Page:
DoorDash has a tipping option in its app. Those tips don't always make it to your delivery driver and now some customers are livid.

DoorDash has a tipping option in its app. Those tips don't always make it to your delivery driver and now some customers are livid.

DoorDash courier Ohio

REUTERS/Lisa Baertlein

A DoorDash worker, Renee Shell, delivers an order from Walmart in Cincinnati, Ohio.

  • DoorDash is being slammed by critics over tipping practices they say are misleading. 
  • As a New York Times reporter found out while delivering for the startup, sometimes customer tips don't always make it to the worker. 
  • The company has a guaranteed minimum payment for each delivery, and tips sometimes makeup part of that. 
  • A spokesperson said DoorDash is always perfecting its payment structures, and in most cases contributes more to a Dasher's guaranteed minimum than customers, many of whom do not tip. 
  • Visit Business Insider's homepage for more stories.

A New York Times reporter recently hit to the streets to deliver food for DoorDash, and was startled to realize something professional couriers have pointed out for months: the company's in-app tipping option wasn't as transparent as it portends.

On his first delivery, Andy Newman was guaranteed a minimum of $6.85. The company has an assured payout for its Dashers on every order, it explains online, but tips aren't always added on top of that total.

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"A woman in Boerum Hill who answered the door in a colorful bathrobe, tipped $3 via the app," Newman said. "But I still received only $6.85."

That's because some tips don't always make it to the courier, despite common notions of how tipping, a common practice since the 17th century, works in service industries.


"If the woman in the bathrobe had tipped zero," Newman explained, noting that he made more from DoorDash than the other companies he worked for during his stint. "DoorDash would have paid me the whole $6.85. Because she tipped $3, DoorDash kicked in only $3.85. She was saving DoorDash $3, not tipping me."

DoorDash explains its policy in a help article that's available for Dashers. That article is not visible to customers from the order screen.

If an order's total plus tip doesn't meet the minimum, Doordash kicks in more pay to hit that threshold. But if the total is less than that minimum, the tip covers the gap, instead of being tacked on top of the minimum like consumers have been conditioned to expect.

Notably, the explanation says unequivocally that "you will always receive at least $1 in DoorDash base pay plus 100% of customer tips."


DoorDash sample order tipping

DoorDash / Business Insider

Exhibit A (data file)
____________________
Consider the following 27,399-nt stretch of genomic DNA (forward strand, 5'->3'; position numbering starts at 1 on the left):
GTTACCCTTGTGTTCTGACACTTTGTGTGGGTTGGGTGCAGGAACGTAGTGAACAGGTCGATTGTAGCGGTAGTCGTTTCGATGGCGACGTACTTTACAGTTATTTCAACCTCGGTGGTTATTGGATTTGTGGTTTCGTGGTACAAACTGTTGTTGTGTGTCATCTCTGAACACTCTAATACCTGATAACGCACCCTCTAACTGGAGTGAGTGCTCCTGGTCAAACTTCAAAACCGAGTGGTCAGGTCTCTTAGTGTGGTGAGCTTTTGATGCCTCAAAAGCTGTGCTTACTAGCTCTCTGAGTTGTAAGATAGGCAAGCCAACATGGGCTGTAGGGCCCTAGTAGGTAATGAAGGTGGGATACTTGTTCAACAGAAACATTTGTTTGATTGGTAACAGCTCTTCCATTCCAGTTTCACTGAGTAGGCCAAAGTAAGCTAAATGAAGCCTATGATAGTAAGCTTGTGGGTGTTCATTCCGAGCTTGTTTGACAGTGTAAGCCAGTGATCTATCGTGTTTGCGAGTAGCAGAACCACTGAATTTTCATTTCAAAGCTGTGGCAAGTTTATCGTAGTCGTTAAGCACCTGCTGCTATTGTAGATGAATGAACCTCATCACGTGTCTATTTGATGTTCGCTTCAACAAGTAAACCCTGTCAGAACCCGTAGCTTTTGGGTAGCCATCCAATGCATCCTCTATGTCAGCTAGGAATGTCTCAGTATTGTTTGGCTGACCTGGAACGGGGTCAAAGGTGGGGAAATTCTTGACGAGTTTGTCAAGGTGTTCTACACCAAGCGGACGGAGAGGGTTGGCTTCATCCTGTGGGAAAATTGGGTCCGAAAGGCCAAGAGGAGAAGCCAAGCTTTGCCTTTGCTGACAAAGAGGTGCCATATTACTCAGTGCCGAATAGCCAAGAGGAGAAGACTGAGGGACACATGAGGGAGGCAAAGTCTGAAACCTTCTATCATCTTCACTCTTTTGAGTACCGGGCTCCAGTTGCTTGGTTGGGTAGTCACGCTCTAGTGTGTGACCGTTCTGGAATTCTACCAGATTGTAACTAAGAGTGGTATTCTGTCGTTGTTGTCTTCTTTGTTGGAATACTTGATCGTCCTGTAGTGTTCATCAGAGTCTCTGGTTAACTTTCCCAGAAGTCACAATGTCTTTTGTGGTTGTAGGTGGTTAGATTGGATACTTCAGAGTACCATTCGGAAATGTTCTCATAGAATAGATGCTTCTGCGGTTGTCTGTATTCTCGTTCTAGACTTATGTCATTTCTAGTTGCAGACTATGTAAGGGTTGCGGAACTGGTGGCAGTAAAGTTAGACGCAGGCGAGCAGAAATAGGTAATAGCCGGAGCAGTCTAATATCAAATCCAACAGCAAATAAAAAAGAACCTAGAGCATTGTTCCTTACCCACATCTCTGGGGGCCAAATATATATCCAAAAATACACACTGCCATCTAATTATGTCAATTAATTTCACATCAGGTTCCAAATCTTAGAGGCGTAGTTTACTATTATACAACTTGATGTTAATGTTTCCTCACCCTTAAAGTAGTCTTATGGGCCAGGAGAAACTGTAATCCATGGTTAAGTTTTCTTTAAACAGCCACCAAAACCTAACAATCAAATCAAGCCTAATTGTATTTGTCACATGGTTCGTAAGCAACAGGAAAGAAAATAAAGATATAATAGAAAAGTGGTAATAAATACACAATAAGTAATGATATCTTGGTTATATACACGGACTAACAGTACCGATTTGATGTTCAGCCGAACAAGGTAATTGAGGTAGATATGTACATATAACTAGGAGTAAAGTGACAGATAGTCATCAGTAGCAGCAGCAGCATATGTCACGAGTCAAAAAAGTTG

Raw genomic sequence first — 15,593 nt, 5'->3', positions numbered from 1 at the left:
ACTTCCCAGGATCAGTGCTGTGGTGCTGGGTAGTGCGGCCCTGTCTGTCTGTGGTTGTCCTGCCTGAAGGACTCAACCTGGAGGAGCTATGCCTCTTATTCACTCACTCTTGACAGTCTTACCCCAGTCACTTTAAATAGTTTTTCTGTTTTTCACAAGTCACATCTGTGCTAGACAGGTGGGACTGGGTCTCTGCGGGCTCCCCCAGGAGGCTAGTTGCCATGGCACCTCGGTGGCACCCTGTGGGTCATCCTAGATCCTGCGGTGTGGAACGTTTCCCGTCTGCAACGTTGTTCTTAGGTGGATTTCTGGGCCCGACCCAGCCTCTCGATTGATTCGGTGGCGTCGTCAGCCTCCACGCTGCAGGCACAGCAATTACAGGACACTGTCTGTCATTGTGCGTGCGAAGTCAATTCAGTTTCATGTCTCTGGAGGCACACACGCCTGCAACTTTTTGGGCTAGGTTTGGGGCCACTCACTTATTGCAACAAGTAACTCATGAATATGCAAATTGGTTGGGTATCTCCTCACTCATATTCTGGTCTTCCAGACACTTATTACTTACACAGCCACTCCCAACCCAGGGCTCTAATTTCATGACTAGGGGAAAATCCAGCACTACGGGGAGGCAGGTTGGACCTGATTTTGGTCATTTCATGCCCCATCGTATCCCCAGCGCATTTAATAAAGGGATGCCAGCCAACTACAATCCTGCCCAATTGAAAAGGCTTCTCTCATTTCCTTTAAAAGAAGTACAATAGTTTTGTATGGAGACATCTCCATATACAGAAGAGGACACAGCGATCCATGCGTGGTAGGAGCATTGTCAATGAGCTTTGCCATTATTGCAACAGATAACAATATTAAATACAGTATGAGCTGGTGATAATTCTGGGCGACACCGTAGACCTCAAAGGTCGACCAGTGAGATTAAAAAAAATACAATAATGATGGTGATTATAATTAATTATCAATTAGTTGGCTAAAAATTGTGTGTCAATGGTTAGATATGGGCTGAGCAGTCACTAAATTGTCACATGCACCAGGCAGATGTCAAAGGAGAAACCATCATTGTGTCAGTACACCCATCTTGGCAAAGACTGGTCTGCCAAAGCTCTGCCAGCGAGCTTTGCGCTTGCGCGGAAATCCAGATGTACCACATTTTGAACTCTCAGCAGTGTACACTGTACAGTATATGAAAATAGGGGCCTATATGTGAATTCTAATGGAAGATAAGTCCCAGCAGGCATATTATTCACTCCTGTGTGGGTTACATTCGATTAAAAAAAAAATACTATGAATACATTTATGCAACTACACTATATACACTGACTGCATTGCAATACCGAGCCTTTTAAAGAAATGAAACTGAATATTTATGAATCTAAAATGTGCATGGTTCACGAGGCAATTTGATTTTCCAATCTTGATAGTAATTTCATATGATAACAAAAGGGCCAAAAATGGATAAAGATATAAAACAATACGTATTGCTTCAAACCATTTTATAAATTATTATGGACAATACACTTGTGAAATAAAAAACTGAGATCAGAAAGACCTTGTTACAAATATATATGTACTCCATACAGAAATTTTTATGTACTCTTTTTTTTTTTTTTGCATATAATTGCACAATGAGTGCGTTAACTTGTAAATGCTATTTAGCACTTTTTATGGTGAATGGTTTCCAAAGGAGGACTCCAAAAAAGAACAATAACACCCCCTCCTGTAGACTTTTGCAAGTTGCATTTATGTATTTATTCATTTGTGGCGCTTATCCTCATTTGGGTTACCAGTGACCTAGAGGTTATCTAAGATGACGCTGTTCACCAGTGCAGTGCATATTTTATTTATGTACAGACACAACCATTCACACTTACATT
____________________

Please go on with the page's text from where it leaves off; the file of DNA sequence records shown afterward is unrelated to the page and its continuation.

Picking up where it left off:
Here's how tipping looks to customers in the DoorDash app, with the explanation it provides if you click the question mark button.

A DoorDash spokesperson told Business Insider that its new payment model, adopted in 2017 and most recently amended in June, costs the company more than the previous model, and is based on a dynamic algorithm that takes into account things like restaurant distance, customer distance, and delivery times for each order. 

"We guarantee Dashers will earn a minimum amount, including tips, for completing each delivery. This "guaranteed minimum"-which Dashers see before accepting any delivery-is based on the estimated time and effort required to complete that delivery," the spokesperson said. "Dashers tell us they value knowing the minimum they'll earn upfront, and our model is designed to make the guaranteed minimum fair for every delivery-including the vast majority of orders where DoorDash provides a pay boost to ensure the Dasher receives at least the guaranteed amount."

The spokesperson added that on 65% of orders, the company contributes more to the guaranteed minimum than customer tips do. 

Still, customers online said they felt misled by the practice, and urged fellow diners to tip in cash to guarantee their tip makes it to the worker.


In a blog post last month, as pointed out by Quartz in its previous coverage of DoorDash's questionable tipping policies, CEO and cofounder Tony Xu defended the practice.

"Providing this guarantee upfront means that Dashers are more likely to accept all kinds of deliveries because they know what their earnings will be even if the customer provides little or no tip," he said. "As a result, customers receive their orders faster and more reliably, which in turn generates more opportunities for Dashers."

Politicians officials also criticized the practice, with at least one local New York lawmaker drafting legislation to prohibit similar actions.


DoorDash, one of multiple delivery startups competing in a crowded space alongside big names like Uber Eats, is valued at more than $12 billion by its venture capital backers, according to PitchBook data. In May, the company announced a $600 million funding round to continue to grow beyond its current slate of 1,000 cities. 


Like Uber and Lyft, which recently went public, DoorDash is likely facing intense pressure from shareholders to reach profitability. The smaller a company's expenses, of which paying delivery workers is a big fraction, the easier it is to become cash flow positive. 

"As we grow, we will stay true to our values and our mission of connecting people with possibility," the company said in a press release at the time, "and, trust us, we're just getting started."